There is a massive shift underway in the global economy, the world is experiencing an historic transformation in how people work, where they work and even why they work. At LinkedIn, we call this the Great Reshuffle and amid this change we’re facing an urgent need to transition to a green economy to address the threat of climate change. How do we apply what we’ve learnt from this unprecedented moment to power the enormous transition required to meet the climate crisis?
Achieving our collective global climate targets is a monumental task and it is going to take a whole- of-economy effort to make it happen. Ultimately it’ll come down to people — their talent, smarts and ambition — to get us there. The good news is that we are already seeing a shift to green skills and jobs on our platform, which has nearly 800 million members around the world, more than 115 million across the European Union.
The good news is that we are already seeing a shift to green skills and jobs on our platform.
Workers everywhere are acquiring green skills and taking up green jobs. The share of green talent among our membership increased from 9.6 percent in 2015 to 13.3 percent in 2021 — a cumulative growth rate of almost 40 percent. And we’re seeing green skills emerge not only in core sustainability areas like ecosystem management, environmental policy, and pollution prevention, but also in areas not traditionally thought of as green. In fact, the vast majority of green skills are being used in jobs outside the traditional green sphere — jobs like fleet manager, data scientist and health care worker.
The bad news is that we are currently a long way off having the level of skills or green jobs required to meet the EU’s ambitious climate targets and deliver the green transition. Worse still, demand is currently outstripping supply of green talent. While job postings requiring green skills grew at 8 percent annually over the past five years, the share of green talent only grew 6 percent annually in the same period — meaning we are missing out not only on opportunities to help the planet make economic activities more sustainable but also on economic opportunities for workers.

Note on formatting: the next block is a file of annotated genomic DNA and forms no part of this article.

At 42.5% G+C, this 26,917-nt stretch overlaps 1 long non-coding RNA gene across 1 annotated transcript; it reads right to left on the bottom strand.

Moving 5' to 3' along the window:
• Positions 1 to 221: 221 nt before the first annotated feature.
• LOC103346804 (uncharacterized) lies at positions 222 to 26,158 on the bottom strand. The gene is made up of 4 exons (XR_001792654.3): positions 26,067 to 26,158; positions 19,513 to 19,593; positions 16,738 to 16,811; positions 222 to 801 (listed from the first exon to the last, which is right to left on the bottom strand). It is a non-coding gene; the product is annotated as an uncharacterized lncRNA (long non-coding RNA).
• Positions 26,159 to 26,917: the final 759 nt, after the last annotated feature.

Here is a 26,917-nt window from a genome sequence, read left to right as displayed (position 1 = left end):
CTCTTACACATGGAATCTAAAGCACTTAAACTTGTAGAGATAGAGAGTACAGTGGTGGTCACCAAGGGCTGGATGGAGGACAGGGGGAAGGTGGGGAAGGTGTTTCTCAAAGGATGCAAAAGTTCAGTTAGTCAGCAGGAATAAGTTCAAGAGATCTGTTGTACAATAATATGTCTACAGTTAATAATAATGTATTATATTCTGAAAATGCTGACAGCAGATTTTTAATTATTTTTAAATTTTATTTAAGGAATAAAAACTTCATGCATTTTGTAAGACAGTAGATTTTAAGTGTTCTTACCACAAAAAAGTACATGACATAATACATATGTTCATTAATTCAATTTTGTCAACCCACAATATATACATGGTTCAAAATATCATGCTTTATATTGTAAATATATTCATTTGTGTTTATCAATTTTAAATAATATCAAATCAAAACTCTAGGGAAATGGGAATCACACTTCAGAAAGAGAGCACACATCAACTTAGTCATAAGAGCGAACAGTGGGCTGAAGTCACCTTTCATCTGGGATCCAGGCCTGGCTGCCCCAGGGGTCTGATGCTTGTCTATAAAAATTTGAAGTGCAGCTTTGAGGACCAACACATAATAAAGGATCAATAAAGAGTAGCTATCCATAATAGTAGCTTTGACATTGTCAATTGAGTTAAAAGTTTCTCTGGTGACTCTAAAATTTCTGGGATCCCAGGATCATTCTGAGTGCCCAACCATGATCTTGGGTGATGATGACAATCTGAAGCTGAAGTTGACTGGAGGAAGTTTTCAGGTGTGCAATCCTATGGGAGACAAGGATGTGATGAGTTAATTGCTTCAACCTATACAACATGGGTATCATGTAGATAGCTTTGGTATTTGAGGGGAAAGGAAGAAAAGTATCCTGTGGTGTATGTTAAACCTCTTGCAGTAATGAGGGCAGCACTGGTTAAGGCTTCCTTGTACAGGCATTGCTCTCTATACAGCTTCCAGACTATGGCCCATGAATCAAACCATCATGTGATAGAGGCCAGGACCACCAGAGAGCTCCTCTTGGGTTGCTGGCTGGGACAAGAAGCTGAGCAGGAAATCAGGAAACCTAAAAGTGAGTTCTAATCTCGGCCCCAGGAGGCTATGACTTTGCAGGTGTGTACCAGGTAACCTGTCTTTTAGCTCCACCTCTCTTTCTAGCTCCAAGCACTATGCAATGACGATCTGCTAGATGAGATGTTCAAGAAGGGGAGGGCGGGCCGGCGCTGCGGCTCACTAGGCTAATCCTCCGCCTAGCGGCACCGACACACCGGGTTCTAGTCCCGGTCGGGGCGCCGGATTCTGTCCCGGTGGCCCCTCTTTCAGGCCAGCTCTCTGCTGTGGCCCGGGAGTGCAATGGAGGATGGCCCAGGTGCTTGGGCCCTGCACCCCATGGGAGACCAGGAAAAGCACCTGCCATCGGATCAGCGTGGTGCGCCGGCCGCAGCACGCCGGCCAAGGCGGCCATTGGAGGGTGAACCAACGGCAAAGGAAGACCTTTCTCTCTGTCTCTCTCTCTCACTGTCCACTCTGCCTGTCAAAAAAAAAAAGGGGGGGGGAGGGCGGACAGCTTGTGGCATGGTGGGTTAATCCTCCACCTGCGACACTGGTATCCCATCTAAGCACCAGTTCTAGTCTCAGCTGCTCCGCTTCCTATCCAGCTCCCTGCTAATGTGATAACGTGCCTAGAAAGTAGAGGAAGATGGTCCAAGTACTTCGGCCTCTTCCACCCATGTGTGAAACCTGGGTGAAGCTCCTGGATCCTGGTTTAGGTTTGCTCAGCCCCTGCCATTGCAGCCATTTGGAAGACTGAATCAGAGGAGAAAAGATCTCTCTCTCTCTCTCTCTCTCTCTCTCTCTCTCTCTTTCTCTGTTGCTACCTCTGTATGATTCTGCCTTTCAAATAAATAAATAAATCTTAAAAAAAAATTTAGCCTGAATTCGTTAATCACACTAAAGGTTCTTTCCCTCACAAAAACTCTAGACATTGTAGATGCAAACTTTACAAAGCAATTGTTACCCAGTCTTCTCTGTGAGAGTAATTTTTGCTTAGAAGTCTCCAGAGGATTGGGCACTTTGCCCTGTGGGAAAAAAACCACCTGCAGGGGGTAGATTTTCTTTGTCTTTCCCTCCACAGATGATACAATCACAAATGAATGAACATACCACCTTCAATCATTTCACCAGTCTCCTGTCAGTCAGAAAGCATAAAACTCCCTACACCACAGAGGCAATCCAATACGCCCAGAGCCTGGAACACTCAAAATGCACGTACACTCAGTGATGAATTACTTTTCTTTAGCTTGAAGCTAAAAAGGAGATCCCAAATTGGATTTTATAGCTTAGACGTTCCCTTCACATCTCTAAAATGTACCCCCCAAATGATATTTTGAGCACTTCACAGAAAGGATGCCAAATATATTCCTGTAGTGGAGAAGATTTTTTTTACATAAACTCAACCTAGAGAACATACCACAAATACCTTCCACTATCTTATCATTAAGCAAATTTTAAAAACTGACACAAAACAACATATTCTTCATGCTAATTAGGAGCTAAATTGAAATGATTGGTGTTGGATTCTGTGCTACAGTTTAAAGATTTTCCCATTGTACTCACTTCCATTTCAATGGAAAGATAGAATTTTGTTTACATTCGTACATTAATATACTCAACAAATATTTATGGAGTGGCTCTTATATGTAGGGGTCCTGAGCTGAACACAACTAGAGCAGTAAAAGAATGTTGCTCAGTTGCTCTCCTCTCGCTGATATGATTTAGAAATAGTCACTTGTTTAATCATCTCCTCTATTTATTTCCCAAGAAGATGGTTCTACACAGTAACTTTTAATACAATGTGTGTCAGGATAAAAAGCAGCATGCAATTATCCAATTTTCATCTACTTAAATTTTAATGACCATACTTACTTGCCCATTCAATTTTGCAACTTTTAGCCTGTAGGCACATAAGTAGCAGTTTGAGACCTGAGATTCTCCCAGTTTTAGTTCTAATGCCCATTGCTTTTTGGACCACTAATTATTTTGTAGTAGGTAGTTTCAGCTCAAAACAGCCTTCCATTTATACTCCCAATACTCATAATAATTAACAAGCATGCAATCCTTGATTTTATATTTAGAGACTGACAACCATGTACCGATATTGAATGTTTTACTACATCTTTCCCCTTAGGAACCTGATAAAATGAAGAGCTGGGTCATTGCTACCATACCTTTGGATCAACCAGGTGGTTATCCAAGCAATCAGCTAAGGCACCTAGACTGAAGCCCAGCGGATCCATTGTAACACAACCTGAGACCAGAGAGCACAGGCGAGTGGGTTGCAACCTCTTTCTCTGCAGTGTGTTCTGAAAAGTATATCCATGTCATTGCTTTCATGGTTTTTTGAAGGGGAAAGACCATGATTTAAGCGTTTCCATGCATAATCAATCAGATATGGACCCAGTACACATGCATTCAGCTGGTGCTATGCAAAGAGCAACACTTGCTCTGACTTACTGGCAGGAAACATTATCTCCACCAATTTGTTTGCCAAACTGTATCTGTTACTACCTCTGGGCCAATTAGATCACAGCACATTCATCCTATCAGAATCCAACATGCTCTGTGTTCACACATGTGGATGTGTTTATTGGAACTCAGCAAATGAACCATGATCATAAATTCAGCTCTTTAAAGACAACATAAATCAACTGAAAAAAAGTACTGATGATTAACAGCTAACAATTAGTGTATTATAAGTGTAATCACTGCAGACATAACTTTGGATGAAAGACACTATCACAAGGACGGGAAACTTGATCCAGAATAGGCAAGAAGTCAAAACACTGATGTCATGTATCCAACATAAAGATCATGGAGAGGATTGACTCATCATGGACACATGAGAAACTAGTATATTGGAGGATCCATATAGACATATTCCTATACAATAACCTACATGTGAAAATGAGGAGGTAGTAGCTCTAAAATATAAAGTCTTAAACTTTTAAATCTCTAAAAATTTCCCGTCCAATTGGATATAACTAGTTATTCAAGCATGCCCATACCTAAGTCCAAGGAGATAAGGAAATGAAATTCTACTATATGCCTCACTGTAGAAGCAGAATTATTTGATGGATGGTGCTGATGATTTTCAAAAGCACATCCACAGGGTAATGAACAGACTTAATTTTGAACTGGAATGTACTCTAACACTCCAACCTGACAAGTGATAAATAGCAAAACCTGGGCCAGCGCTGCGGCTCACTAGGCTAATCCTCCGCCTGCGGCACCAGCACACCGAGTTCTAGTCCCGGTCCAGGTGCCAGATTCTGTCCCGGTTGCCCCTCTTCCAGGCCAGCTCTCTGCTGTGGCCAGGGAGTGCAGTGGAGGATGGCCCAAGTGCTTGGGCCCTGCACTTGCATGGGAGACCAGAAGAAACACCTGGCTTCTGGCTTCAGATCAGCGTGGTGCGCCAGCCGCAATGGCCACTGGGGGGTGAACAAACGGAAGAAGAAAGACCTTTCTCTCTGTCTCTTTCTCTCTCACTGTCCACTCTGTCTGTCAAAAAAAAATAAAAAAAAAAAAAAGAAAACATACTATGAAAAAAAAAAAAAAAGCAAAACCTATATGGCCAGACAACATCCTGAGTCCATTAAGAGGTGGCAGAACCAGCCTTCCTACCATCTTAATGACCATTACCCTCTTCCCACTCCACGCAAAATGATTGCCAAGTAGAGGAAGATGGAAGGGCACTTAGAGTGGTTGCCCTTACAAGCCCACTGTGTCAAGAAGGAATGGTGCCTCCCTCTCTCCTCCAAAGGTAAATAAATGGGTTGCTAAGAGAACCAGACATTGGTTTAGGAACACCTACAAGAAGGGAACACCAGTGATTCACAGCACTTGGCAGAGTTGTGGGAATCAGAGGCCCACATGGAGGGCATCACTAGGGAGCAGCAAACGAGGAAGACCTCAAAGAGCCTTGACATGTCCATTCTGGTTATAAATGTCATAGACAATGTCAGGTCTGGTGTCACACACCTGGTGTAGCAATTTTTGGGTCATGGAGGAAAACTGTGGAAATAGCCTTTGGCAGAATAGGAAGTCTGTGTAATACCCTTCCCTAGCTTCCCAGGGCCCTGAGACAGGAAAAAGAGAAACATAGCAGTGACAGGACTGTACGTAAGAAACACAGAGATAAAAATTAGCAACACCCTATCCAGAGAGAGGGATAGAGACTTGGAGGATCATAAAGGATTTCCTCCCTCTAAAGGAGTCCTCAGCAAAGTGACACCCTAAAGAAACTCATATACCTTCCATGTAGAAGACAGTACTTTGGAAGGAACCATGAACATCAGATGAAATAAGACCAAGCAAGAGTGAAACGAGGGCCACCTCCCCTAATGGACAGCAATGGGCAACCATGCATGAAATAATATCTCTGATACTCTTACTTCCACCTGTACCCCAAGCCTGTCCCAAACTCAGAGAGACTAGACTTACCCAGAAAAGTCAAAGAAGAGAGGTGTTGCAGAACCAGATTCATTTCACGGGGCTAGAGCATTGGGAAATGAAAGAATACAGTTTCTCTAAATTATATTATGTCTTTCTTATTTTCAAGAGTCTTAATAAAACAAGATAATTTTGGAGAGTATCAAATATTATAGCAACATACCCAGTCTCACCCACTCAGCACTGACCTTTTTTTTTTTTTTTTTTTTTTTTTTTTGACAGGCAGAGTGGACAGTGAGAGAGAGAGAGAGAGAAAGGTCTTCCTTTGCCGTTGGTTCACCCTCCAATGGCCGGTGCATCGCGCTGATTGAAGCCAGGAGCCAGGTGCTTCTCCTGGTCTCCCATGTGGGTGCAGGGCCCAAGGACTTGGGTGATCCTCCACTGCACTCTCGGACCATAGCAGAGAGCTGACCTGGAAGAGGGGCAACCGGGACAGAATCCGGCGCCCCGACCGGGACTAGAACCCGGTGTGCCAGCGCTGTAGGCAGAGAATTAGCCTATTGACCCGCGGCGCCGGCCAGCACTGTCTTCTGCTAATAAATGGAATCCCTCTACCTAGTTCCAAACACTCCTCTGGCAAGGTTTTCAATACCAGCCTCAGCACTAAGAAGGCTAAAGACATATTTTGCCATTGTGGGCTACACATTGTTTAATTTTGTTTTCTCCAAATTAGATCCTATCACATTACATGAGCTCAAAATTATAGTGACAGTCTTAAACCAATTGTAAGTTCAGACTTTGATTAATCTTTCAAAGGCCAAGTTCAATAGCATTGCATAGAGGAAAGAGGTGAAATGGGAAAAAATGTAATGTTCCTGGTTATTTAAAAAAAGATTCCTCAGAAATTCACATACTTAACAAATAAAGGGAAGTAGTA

The bad news is that we are currently a long way off having the level of skills or green jobs required.
At LinkedIn, we are leveraging our unique view of the labor market to understand how green skills are being applied in jobs, sectors and countries around the world, where gaps are emerging and what actions we can take to bridge them. Green skills are the building blocks of the green transition and the key to unlocking the human capital that will power it. The European Union can lead by creating more opportunities for those with green skills, upskilling workers who currently lack those skills, and ensuring green skills are hardwired into the skillset of future generations.
And the European Commission is helping lead the way with initiatives like the Sustainability in the Erasmus+ program and the 2022 Year of Youth. These efforts will be instrumental to putting sustainability at the heart of policies to update school curricula, training programs and upskilling initiatives. The next generation needs to be ready for the jobs of tomorrow, but they depend on the right educational and vocational policies being put in place today.
We are leveraging our unique view of the labor market to understand how green skills are being applied in jobs, sectors and countries.
Our Global Green Skills Report shines a light on how and where workers are contributing to the green transition, where gaps are emerging and what policymakers, organizations and individuals can do to accelerate change. It is never easy to get hundreds of nations to move in a common direction, but we believe that doing so is not just our best hope to address the climate crisis, but also our biggest opportunity to power a new, clean economic engine for workers everywhere.